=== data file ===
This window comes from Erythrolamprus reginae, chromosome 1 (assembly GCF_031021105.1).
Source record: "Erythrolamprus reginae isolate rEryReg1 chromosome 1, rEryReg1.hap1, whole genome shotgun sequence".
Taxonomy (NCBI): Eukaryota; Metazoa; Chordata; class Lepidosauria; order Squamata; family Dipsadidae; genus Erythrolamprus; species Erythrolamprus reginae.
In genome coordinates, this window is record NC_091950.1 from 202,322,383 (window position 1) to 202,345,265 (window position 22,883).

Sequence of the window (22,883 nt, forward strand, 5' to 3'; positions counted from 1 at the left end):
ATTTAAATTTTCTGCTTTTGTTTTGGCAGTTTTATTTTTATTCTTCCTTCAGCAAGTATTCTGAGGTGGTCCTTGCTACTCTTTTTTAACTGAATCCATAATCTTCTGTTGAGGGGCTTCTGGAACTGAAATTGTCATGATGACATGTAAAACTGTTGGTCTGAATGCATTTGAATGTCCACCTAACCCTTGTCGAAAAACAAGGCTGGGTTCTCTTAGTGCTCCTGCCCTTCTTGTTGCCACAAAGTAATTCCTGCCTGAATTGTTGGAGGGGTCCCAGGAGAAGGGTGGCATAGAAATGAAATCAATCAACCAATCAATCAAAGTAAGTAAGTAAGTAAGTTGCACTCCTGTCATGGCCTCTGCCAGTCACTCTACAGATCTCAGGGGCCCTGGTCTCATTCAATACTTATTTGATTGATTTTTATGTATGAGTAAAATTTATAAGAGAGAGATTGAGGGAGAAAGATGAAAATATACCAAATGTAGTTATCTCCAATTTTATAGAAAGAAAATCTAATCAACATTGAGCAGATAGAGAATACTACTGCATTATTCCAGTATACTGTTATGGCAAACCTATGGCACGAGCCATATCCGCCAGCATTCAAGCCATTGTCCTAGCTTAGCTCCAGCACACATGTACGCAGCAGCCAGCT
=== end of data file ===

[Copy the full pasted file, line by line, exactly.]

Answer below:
This window comes from Erythrolamprus reginae, chromosome 1 (assembly GCF_031021105.1).
Source record: "Erythrolamprus reginae isolate rEryReg1 chromosome 1, rEryReg1.hap1, whole genome shotgun sequence".
Taxonomy (NCBI): Eukaryota; Metazoa; Chordata; class Lepidosauria; order Squamata; family Dipsadidae; genus Erythrolamprus; species Erythrolamprus reginae.
In genome coordinates, this window is record NC_091950.1 from 202,322,383 (window position 1) to 202,345,265 (window position 22,883).

Sequence of the window (22,883 nt, forward strand, 5' to 3'; positions counted from 1 at the left end):
ATTTAAATTTTCTGCTTTTGTTTTGGCAGTTTTATTTTTATTCTTCCTTCAGCAAGTATTCTGAGGTGGTCCTTGCTACTCTTTTTTAACTGAATCCATAATCTTCTGTTGAGGGGCTTCTGGAACTGAAATTGTCATGATGACATGTAAAACTGTTGGTCTGAATGCATTTGAATGTCCACCTAACCCTTGTCGAAAAACAAGGCTGGGTTCTCTTAGTGCTCCTGCCCTTCTTGTTGCCACAAAGTAATTCCTGCCTGAATTGTTGGAGGGGTCCCAGGAGAAGGGTGGCATAGAAATGAAATCAATCAACCAATCAATCAAAGTAAGTAAGTAAGTAAGTTGCACTCCTGTCATGGCCTCTGCCAGTCACTCTACAGATCTCAGGGGCCCTGGTCTCATTCAATACTTATTTGATTGATTTTTATGTATGAGTAAAATTTATAAGAGAGAGATTGAGGGAGAAAGATGAAAATATACCAAATGTAGTTATCTCCAATTTTATAGAAAGAAAATCTAATCAACATTGAGCAGATAGAGAATACTACTGCATTATTCCAGTATACTGTTATGGCAAACCTATGGCACGAGCCATATCCGCCAGCATTCAAGCCATTGTCCTAGCTTAGCTCCAGCACACATGTACGCAGCAGCCAGCT